To be perfectly honest, while the D-Bot is cool and all, you'll likely save yourself a fair bit of ballache by buying a good ready made machine IMO. You might end up spending more money on a pre-built, but you'll be up and running a lot quicker and won't have to spend the time figuring out exactly what you want to build and sourcing bits etc...

    I can't recommend anything, as I haven't been keeping up with new machines, but I'm sure we could narrow it down if you got back to bulb66's questions in post #2 :)
    Figuring out what kind of build volume you'll want is probably the first thing to do.
     
  14. 413x

    Capodecina

    Joined: Jan 13, 2010

    Posts: 13,837

    Location: Stamford

    Especially as I'm sort of person who fusses over details. So yeah off the shelf is better.

    Ideally I want a large ish volume. Mainly as I only have an idea of what I want to print. I've seen 25cm cube is a common measurement and I can't see needing more than that. But I would like at least one side to be that big. Mainly as I do not want to come to a brick wall on that one.

    Resolution/quality
    It's hard to gauge. I can't see needing 0.1.
    But I would like to be able to sell. Ideas if I have any good ones. Just as a hobby. So quality needs to be decent.

    To give you an idea I am initially thinking of printing hollow geometric shapes. Like a hexagonal prism.

    I have zero idea of quality but if I printed a a 20cm *5cm*5cm solid hexagonal prism I'd want it to be fairly good. How to describe quality beyond this is tough.

    Material
    Again without knowing what they are like I'd like a material that is kind of like perspex is. Holds its shape when fairly thin but can let's say drill into it without it shattering.

    Software..
    Haven't a clue as never used it. So I'll have to leave that to you guys who know.
     
  15. deuse

    Capodecina

    Joined: Jul 17, 2007

    Posts: 17,739

    Location: Solihull-Florida


    I think you need to read up more or watch some you tube. You could even go to https://www.3dhubs.com and get someone local to print something for you.
    Then you will know what printer you want. If your buying off the self then get ready to bend over and take it as a proprietary 3D printer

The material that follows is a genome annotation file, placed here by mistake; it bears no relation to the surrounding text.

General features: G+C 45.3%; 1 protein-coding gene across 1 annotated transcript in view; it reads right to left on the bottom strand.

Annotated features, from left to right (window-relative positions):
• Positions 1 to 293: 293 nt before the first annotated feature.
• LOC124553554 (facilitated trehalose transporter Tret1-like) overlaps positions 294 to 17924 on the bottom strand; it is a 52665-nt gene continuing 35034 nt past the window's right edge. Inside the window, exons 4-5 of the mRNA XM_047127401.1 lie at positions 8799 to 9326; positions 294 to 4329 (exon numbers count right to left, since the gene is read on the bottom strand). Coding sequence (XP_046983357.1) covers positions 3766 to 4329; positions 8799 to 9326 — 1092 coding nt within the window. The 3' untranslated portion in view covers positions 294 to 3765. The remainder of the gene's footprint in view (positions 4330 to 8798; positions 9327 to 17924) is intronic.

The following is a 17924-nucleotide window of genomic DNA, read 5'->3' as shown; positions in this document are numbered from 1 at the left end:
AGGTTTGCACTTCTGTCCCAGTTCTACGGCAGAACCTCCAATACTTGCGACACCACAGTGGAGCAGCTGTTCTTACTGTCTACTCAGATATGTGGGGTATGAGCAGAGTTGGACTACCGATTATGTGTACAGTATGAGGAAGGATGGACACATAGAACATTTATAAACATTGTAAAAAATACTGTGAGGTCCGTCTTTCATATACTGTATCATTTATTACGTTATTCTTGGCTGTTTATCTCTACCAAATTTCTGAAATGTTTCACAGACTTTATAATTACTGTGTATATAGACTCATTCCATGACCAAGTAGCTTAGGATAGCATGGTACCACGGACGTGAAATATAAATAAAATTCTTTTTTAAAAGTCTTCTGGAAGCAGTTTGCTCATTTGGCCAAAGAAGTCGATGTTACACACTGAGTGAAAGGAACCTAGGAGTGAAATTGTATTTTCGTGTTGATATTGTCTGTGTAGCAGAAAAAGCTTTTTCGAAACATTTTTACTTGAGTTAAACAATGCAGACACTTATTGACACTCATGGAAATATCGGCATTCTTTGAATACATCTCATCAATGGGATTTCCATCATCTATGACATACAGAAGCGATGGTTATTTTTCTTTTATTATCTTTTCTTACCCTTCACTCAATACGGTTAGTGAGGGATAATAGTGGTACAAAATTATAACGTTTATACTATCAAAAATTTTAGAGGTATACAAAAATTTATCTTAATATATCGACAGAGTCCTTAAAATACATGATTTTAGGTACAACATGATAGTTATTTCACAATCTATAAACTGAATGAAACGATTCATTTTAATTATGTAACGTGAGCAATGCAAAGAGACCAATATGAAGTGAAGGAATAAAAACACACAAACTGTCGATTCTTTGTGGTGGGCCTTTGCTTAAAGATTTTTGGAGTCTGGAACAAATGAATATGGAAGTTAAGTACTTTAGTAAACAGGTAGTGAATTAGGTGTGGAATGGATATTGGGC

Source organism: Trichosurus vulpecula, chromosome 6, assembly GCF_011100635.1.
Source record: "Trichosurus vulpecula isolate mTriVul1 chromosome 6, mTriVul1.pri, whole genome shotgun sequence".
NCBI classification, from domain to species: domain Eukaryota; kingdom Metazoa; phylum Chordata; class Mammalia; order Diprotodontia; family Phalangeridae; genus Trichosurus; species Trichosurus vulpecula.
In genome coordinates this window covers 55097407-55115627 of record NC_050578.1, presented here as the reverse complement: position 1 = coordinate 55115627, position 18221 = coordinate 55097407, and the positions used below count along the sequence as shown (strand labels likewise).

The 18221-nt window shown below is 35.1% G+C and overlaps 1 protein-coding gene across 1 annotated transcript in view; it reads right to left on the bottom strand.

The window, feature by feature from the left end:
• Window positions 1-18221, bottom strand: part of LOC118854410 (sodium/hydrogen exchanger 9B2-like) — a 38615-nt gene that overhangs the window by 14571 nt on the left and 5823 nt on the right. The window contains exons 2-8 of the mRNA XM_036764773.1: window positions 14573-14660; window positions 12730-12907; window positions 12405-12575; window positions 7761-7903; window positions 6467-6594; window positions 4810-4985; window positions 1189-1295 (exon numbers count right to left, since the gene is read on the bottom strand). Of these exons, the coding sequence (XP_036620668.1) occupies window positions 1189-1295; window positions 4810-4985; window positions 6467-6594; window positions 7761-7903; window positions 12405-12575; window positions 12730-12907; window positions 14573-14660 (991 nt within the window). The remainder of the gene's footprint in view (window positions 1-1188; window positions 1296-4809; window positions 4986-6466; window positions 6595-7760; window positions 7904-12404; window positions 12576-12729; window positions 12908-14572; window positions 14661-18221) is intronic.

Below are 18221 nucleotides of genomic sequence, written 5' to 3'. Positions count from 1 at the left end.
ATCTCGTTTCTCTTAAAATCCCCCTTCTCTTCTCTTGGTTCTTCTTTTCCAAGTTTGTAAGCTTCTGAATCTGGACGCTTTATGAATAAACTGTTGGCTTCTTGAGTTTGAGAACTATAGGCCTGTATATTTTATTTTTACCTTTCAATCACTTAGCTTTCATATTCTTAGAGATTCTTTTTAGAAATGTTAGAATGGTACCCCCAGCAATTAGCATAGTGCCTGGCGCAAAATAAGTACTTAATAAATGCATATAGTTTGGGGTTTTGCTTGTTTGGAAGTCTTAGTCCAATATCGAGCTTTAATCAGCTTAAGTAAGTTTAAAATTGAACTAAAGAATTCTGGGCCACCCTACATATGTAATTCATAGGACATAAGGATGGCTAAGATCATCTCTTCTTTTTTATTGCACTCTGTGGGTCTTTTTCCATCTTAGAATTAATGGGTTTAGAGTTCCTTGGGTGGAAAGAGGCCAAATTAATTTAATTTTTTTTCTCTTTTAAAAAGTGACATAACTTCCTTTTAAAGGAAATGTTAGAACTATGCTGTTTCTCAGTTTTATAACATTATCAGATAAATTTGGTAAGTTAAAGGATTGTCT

will cost more in the long run.

    But lets us all know which one you end up with. https://www.youtube.com/channel/UCb8Rde3uRL1ohROUVg46h1A
     
  16. bulb66

    Wise Guy

    Joined: Jun 12, 2005

    Posts: 1,316

    Location: Suffolk

    Why?
     
  17. bulb66

    Wise Guy

    Joined: Jun 12, 2005

    Posts: 1,316

    Location: Suffolk

    OK So my honest suggestion, buy a cheap printer first see if you like it, make use of it and also learn about 3D printing and how to adjust hardware/software.

    If it is something you want to go further with you'll probably not see a great deal of improvement buying a 2k printer over a <£500 printer. What your paying for in a more expensive printer is manufacture support which is often long winded and largely all ready available in the community.

    Build volume Shouldn't a problem. There are a few printers with large build sizes.

    Resolution/quality Any well tuned/square printer will print at .01, so again not a problem. And if you buy a cheaper printer first, this can be upgrade for very little money and give you excellent prints. My highly modified Printrbot Metal Plus will produce excellent prints, because of it's hardware and software combination.

    Material I think you need to have a look into filaments and understand what is available and how 3d printers put down the plastic, layer splitting is a possibility if you start drilling into it, a hole designed into the model is a better option.

    Software Nothing wrong with either Cura or RepetierHost both free, as for designing things Fusion360 is OK if you can find a hobbyist download link (Free for hobby use)

    So a few examples of what to buy <£500

    Creality 3D CR-10 (multiable build size available 300x300x400 min, Heated bed) £500
    Wanhao i3 Plus (200x200x180, Heated bed) £380-500

    Now if you want to spend more on a printer I would look at these, but they will have wait times and potential import costs.

    Printrbot Metal Plus (254x254x254, heated bed, solidly build and good hardward) £1200
    Original Prusa i3 MK2S kit (250x210x200, heated bed with PEI, excellent hardware and software) 6 WEEK LEAD TIME £700
    Ultimaker 2 (230x230x210, Heat glass bed, SD-Card / WiFi, uses 3mm filament) £1800


    So I hope that helps.

    J.
     
  18. deuse

    Capodecina

    Joined: Jul 17, 2007

    Posts: 17,739

    Location: Solihull-Florida


    You don't know why? proprietary 3D printers cost more for parts then a normal CoreXY printers.
    I should know, because I had one. Total rip-off.
     
  19. bulb66

    Wise Guy

    Joined: Jun 12, 2005

    Posts: 1,316

    Location: Suffolk

    You had a very closed source printer, that the manufacture didn't want people to mess with but more and more printers are now open source. All my printers are "off the shelf" but nearly all of them can or have been upgraded or fixed with non proprietary hardware.

    Didn't you add an E3D hotend to your davinci or at least look in to it? Meaning you didn't have to spend more money on proprietary parts.

    I'm not saying a D-Bot or any other DIY printer isn't cheaper (Depending if you want to add a load of non necessary parts that is), but it's certainly not easier or better than an off the shelf machine.

    J.
     
  20. bulb66

    Wise Guy

    Joined: Jun 12, 2005

    Posts: 1,316

    Location: Suffolk

    Anyway.

    Someone asked about getting a 3d printer and I've given my advice. I've tried to give a wide choice of machines, they all have the pros and cons.

    J.